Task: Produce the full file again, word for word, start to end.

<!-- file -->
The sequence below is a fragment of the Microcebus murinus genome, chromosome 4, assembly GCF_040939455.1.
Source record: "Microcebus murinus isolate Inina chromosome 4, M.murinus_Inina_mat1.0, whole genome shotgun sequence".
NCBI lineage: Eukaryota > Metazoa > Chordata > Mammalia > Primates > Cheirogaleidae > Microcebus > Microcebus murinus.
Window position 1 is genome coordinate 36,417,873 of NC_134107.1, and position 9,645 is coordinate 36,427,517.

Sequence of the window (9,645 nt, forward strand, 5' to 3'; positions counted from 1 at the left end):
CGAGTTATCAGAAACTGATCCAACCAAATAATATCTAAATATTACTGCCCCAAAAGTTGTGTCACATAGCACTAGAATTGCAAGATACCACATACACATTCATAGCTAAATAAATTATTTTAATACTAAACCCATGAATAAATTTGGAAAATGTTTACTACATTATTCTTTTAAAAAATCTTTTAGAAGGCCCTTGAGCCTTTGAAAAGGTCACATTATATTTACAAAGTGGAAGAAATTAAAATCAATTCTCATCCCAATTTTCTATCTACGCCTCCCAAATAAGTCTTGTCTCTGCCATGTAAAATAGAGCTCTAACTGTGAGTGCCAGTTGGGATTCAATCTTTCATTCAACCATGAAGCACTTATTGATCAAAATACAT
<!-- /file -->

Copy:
The sequence below is a fragment of the Microcebus murinus genome, chromosome 4, assembly GCF_040939455.1.
Source record: "Microcebus murinus isolate Inina chromosome 4, M.murinus_Inina_mat1.0, whole genome shotgun sequence".
NCBI lineage: Eukaryota > Metazoa > Chordata > Mammalia > Primates > Cheirogaleidae > Microcebus > Microcebus murinus.
Window position 1 is genome coordinate 36,417,873 of NC_134107.1, and position 9,645 is coordinate 36,427,517.

Sequence of the window (9,645 nt, forward strand, 5' to 3'; positions counted from 1 at the left end):
CGAGTTATCAGAAACTGATCCAACCAAATAATATCTAAATATTACTGCCCCAAAAGTTGTGTCACATAGCACTAGAATTGCAAGATACCACATACACATTCATAGCTAAATAAATTATTTTAATACTAAACCCATGAATAAATTTGGAAAATGTTTACTACATTATTCTTTTAAAAAATCTTTTAGAAGGCCCTTGAGCCTTTGAAAAGGTCACATTATATTTACAAAGTGGAAGAAATTAAAATCAATTCTCATCCCAATTTTCTATCTACGCCTCCCAAATAAGTCTTGTCTCTGCCATGTAAAATAGAGCTCTAACTGTGAGTGCCAGTTGGGATTCAATCTTTCATTCAACCATGAAGCACTTATTGATCAAAATACAT